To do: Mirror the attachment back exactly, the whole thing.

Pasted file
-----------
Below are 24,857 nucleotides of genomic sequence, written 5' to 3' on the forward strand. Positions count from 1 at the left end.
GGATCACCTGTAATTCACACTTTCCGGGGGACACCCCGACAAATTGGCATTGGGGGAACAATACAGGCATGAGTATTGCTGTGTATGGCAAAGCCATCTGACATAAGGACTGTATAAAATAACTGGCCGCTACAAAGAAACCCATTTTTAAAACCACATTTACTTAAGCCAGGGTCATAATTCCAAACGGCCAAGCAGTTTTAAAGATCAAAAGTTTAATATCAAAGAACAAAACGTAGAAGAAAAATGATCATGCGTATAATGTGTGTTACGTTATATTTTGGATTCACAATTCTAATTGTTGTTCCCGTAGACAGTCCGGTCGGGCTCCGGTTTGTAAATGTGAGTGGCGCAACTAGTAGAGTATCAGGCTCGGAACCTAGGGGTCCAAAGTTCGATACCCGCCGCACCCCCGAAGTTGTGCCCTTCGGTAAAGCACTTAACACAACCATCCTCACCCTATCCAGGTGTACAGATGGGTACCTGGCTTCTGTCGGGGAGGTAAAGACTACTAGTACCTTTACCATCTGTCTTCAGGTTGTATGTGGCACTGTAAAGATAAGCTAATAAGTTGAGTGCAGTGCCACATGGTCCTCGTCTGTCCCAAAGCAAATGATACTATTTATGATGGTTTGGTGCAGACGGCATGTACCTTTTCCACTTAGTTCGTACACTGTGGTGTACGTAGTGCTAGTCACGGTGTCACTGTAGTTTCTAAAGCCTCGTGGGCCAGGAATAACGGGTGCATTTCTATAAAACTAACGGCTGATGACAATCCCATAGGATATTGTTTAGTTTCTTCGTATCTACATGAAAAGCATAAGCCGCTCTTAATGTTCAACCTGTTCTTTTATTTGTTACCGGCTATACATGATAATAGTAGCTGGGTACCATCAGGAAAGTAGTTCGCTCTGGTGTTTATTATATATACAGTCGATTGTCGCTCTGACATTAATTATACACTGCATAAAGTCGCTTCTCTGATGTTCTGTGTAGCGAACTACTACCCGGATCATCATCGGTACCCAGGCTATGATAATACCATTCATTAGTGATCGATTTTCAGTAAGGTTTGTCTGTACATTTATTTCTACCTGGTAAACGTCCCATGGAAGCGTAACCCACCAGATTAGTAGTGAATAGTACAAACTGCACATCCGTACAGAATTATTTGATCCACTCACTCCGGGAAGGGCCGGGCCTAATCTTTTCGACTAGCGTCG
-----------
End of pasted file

Below are 24,857 nucleotides of genomic sequence, written 5' to 3' on the forward strand. Positions count from 1 at the left end.
GGATCACCTGTAATTCACACTTTCCGGGGGACACCCCGACAAATTGGCATTGGGGGAACAATACAGGCATGAGTATTGCTGTGTATGGCAAAGCCATCTGACATAAGGACTGTATAAAATAACTGGCCGCTACAAAGAAACCCATTTTTAAAACCACATTTACTTAAGCCAGGGTCATAATTCCAAACGGCCAAGCAGTTTTAAAGATCAAAAGTTTAATATCAAAGAACAAAACGTAGAAGAAAAATGATCATGCGTATAATGTGTGTTACGTTATATTTTGGATTCACAATTCTAATTGTTGTTCCCGTAGACAGTCCGGTCGGGCTCCGGTTTGTAAATGTGAGTGGCGCAACTAGTAGAGTATCAGGCTCGGAACCTAGGGGTCCAAAGTTCGATACCCGCCGCACCCCCGAAGTTGTGCCCTTCGGTAAAGCACTTAACACAACCATCCTCACCCTATCCAGGTGTACAGATGGGTACCTGGCTTCTGTCGGGGAGGTAAAGACTACTAGTACCTTTACCATCTGTCTTCAGGTTGTATGTGGCACTGTAAAGATAAGCTAATAAGTTGAGTGCAGTGCCACATGGTCCTCGTCTGTCCCAAAGCAAATGATACTATTTATGATGGTTTGGTGCAGACGGCATGTACCTTTTCCACTTAGTTCGTACACTGTGGTGTACGTAGTGCTAGTCACGGTGTCACTGTAGTTTCTAAAGCCTCGTGGGCCAGGAATAACGGGTGCATTTCTATAAAACTAACGGCTGATGACAATCCCATAGGATATTGTTTAGTTTCTTCGTATCTACATGAAAAGCATAAGCCGCTCTTAATGTTCAACCTGTTCTTTTATTTGTTACCGGCTATACATGATAATAGTAGCTGGGTACCATCAGGAAAGTAGTTCGCTCTGGTGTTTATTATATATACAGTCGATTGTCGCTCTGACATTAATTATACACTGCATAAAGTCGCTTCTCTGATGTTCTGTGTAGCGAACTACTACCCGGATCATCATCGGTACCCAGGCTATGATAATACCATTCATTAGTGATCGATTTTCAGTAAGGTTTGTCTGTACATTTATTTCTACCTGGTAAACGTCCCATGGAAGCGTAACCCACCAGATTAGTAGTGAATAGTACAAACTGCACATCCGTACAGAATTATTTGATCCACTCACTCCGGGAAGGGCCGGGCCTAATCTTTTCGACTAGCGTCG